Ironically, “Heart of Glass” was the third single released off of Parallel Lines, following “I'm Gonna Love You Too” and “Hanging on the Telephone,” both of which didn't make the Billboard Hot 100. But the chart-topping success of "Heart of Glass" propelled the still-relatively unknown group to worldwide popularity. “I knew if the band tried hard enough, and played well enough, that the song could be a massive hit record,” says Chapman. “I was brought in to polish up the group and deliver the hits. I always knew that 'Heart of Glass' would be a smash, even thought it could be a No. 1, given Debbie's amazing vocals and her brilliant stage presence.”

But the success of the song was not without some backlash from those who knew of Blondie's punk roots (Studio 54, the epicenter of New York City's disco scene, is featured at the beginning of the video for the song). As Harry recounted in her 1982 book Making Tracks, co-written with Stein and Victor Bockris, “When we did 'Heart of Glass' it wasn't cool in our social set to play disco, but we did it because we wanted to be uncool. ... A lot of people we'd hung out and been close friends with on the scene for years said we'd sold out by doing a disco song. This a blatantly ridiculous statement. It always pissed me off that people could have the nerve to pretend to be so stupid. We'd been consciously looking for a sound to break into American radio, and 'Heart of Glass' was one of the most innovative songs Blondie record...The reason it's a hit because it's a good song.”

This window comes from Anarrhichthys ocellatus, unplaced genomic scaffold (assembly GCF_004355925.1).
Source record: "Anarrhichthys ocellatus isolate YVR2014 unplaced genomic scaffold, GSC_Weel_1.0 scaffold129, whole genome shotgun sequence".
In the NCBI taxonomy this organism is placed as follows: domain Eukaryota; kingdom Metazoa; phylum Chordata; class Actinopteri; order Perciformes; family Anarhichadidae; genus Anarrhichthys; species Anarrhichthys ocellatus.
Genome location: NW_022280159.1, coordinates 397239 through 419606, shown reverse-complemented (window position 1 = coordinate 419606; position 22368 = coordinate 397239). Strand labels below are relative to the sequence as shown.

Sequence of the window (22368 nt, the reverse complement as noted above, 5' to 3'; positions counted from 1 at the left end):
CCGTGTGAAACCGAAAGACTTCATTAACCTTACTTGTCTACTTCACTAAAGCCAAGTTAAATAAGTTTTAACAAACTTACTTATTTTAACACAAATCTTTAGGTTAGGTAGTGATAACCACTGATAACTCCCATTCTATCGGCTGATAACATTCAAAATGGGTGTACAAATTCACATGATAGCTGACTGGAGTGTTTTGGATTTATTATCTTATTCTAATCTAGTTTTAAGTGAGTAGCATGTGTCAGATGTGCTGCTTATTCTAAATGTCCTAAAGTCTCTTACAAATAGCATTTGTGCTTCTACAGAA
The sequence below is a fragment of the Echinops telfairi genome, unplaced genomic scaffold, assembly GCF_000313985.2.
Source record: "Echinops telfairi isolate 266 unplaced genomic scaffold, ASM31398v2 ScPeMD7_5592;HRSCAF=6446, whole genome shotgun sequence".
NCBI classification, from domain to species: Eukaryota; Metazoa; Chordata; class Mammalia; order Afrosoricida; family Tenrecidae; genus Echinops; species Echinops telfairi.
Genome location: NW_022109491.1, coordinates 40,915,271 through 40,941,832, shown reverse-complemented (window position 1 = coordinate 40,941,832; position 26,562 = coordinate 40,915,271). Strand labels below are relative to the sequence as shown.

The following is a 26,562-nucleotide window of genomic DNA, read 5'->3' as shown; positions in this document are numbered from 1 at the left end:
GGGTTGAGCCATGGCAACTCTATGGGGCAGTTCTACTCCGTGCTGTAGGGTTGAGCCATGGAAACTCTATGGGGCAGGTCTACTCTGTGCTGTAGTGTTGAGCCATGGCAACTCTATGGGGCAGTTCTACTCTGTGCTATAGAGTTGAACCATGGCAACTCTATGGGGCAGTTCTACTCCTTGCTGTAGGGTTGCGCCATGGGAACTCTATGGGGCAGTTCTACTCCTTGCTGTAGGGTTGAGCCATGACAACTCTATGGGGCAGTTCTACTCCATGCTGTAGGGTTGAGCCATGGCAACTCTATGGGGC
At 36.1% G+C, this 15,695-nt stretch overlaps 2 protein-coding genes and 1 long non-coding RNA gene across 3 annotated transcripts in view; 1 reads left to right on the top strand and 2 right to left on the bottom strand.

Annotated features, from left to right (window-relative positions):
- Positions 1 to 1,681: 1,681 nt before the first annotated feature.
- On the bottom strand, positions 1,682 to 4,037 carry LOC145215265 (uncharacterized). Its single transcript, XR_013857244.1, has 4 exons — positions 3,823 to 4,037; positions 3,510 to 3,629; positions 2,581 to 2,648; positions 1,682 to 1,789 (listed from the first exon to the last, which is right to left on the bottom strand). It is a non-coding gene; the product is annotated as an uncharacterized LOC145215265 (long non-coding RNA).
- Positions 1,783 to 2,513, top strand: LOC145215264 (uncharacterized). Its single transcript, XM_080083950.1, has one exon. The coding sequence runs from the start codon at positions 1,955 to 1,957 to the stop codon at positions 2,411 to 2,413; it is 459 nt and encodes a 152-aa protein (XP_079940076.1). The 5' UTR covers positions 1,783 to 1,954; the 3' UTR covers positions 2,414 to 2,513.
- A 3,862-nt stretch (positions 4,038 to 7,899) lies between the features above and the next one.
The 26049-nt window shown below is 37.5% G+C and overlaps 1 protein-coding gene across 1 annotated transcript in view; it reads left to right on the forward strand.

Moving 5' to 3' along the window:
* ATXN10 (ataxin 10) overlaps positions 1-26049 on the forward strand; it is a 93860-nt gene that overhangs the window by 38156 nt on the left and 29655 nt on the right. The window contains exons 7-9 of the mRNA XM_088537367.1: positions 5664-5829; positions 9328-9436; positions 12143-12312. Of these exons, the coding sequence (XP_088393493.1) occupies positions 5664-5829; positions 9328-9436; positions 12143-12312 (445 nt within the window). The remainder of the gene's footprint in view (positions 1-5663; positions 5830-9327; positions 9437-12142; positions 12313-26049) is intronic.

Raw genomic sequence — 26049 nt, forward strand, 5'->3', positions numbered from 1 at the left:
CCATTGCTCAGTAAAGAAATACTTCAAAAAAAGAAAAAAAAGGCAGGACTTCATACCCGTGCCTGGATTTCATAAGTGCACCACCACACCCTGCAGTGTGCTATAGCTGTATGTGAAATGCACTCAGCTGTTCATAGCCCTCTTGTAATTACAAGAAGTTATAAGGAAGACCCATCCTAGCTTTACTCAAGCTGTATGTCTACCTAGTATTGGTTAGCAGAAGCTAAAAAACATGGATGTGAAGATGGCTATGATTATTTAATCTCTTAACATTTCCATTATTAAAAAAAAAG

Blondie and Chapman continued their working relationship on subsequent albums Eat to the Beat, Autoamerican and The Hunter. Though it has been years since they've last collaborated on new projects together, the respect and admiration between the band – who will be touring this summer with Elvis Costello and the Imposters – and the producer lingers. “Mike was a great producer and still is.” says Stein. “I would still like to do something else with him one day.”

Looking back on “Heart of Glass” four decades later, Chapman considers it one of his best works. “The song is great, the arrangement is cool and quirky, and Debbie's performance is breathtaking,” he says. “Without her vibe and her vocal, we would not have had the same success. It really was all about Debbie Harry. And I am happy to say that I am still very close to everyone in the band, even Clem.”